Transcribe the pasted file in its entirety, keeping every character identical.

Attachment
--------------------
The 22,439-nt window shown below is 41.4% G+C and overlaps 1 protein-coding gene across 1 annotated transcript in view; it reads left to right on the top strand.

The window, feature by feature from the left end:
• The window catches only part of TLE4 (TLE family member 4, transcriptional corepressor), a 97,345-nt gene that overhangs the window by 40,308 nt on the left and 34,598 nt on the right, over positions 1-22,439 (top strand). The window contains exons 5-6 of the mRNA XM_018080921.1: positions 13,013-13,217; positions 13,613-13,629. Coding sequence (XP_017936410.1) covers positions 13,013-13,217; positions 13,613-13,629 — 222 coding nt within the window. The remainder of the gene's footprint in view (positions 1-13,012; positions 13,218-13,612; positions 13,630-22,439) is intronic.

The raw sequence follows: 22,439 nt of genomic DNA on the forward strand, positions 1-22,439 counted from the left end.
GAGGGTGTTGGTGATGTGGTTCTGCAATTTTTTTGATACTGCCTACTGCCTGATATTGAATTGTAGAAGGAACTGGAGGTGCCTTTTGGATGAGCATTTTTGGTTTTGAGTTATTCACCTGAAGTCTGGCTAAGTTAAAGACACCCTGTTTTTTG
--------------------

The 22,439-nt window shown below is 41.4% G+C and overlaps 1 protein-coding gene across 1 annotated transcript in view; it reads left to right on the top strand.

The window, feature by feature from the left end:
• The window catches only part of TLE4 (TLE family member 4, transcriptional corepressor), a 97,345-nt gene that overhangs the window by 40,308 nt on the left and 34,598 nt on the right, over positions 1-22,439 (top strand). The window contains exons 5-6 of the mRNA XM_018080921.1: positions 13,013-13,217; positions 13,613-13,629. Coding sequence (XP_017936410.1) covers positions 13,013-13,217; positions 13,613-13,629 — 222 coding nt within the window. The remainder of the gene's footprint in view (positions 1-13,012; positions 13,218-13,612; positions 13,630-22,439) is intronic.

The raw sequence follows: 22,439 nt of genomic DNA on the forward strand, positions 1-22,439 counted from the left end.
GAGGGTGTTGGTGATGTGGTTCTGCAATTTTTTTGATACTGCCTACTGCCTGATATTGAATTGTAGAAGGAACTGGAGGTGCCTTTTGGATGAGCATTTTTGGTTTTGAGTTATTCACCTGAAGTCTGGCTAAGTTAAAGACACCCTGTTTTTTG